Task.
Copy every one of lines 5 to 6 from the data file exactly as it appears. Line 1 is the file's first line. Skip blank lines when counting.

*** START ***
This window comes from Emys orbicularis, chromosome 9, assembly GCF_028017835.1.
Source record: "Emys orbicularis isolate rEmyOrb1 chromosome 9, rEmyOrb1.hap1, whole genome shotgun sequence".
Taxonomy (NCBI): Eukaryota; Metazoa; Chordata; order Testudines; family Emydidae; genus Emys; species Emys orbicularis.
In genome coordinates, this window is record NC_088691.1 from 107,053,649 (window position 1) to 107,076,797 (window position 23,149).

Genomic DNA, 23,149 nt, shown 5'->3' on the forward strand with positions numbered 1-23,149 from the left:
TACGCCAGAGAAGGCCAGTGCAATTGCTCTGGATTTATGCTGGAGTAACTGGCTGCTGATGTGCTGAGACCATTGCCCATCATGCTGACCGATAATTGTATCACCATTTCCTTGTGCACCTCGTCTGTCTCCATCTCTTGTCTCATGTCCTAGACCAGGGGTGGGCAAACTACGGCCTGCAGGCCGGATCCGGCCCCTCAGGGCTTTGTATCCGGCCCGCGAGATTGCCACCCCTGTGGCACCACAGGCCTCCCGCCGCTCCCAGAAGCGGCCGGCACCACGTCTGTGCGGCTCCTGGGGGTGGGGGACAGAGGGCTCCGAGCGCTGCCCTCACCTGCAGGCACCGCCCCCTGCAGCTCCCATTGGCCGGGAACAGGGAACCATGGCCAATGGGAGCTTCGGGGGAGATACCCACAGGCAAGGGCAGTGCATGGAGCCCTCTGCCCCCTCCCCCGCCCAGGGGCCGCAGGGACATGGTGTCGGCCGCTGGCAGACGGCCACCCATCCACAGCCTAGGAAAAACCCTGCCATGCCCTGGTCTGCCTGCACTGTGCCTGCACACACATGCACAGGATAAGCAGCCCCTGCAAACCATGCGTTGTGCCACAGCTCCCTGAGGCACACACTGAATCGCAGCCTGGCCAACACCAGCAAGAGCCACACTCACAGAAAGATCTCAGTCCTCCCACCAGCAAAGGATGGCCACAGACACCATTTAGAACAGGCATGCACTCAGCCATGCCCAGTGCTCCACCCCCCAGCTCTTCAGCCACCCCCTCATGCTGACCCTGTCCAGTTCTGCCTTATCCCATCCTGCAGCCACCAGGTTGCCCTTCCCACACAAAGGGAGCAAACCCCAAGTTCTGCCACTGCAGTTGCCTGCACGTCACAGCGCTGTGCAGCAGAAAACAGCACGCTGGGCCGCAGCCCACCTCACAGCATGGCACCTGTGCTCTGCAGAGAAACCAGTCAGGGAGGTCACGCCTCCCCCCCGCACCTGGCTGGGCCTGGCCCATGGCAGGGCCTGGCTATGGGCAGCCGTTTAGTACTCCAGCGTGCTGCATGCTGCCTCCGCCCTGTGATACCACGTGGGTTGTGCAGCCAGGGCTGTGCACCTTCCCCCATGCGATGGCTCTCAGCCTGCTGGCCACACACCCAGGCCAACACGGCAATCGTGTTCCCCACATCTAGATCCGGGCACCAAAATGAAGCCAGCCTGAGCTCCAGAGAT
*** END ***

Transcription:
Genomic DNA, 23,149 nt, shown 5'->3' on the forward strand with positions numbered 1-23,149 from the left:
TACGCCAGAGAAGGCCAGTGCAATTGCTCTGGATTTATGCTGGAGTAACTGGCTGCTGATGTGCTGAGACCATTGCCCATCATGCTGACCGATAATTGTATCACCATTTCCTTGTGCACCTCGTCTGTCTCCATCTCTTGTCTCATGTCCTAGACCAGGGGTGGGCAAACTACGGCCTGCAGGCCGGATCCGGCCCCTCAGGGCTTTGTATCCGGCCCGCGAGATTGCCACCCCTGTGGCACCACAGGCCTCCCGCCGCTCCCAGAAGCGGCCGGCACCACGTCTGTGCGGCTCCTGGGGGTGGGGGACAGAGGGCTCCGAGCGCTGCCCTCACCTGCAGGCACCGCCCCCTGCAGCTCCCATTGGCCGGGAACAGGGAACCATGGCCAATGGGAGCTTCGGGGGAGATACCCACAGGCAAGGGCAGTGCATGGAGCCCTCTGCCCCCTCCCCCGCCCAGGGGCCGCAGGGACATGGTGTCGGCCGCTGGCAGACGGCCACCCATCCACAGCCTAGGAAAAACCCTGCCATGCCCTGGTCTGCCTGCACTGTGCCTGCACACACATGCACAGGATAAGCAGCCCCTGCAAACCATGCGTTGTGCCACAGCTCCCTGAGGCACACACTGAATCGCAGCCTGGCCAACACCAGCAAGAGCCACACTCACAGAAAGATCTCAGTCCTCCCACCAGCAAAGGATGGCCACAGACACCATTTAGAACAGGCATGCACTCAGCCATGCCCAGTGCTCCACCCCCCAGCTCTTCAGCCACCCCCTCATGCTGACCCTGTCCAGTTCTGCCTTATCCCATCCTGCAGCCACCAGGTTGCCCTTCCCACACAAAGGGAGCAAACCCCAAGTTCTGCCACTGCAGTTGCCTGCACGTCACAGCGCTGTGCAGCAGAAAACAGCACGCTGGGCCGCAGCCCACCTCACAGCATGGCACCTGTGCTCTGCAGAGAAACCAGTCAGGGAGGTCACGCCTCCCCCCCGCACCTGGCTGGGCCTGGCCCATGGCAGGGCCTGGCTATGGGCAGCCGTTTAGTACTCCAGCGTGCTGCATGCTGCCTCCGCCCTGTGATACCACGTGGGTTGTGCAGCCAGGGCTGTGCACCTTCCCCCATGCGATGGCTCTCAGCCTGCTGGCCACACACCCAGGCCAACACGGCAATCGTGTTCCCCACATCTAGATCCGGGCACCAAAATGAAGCCAGCCTGAGCTCCAGAGAT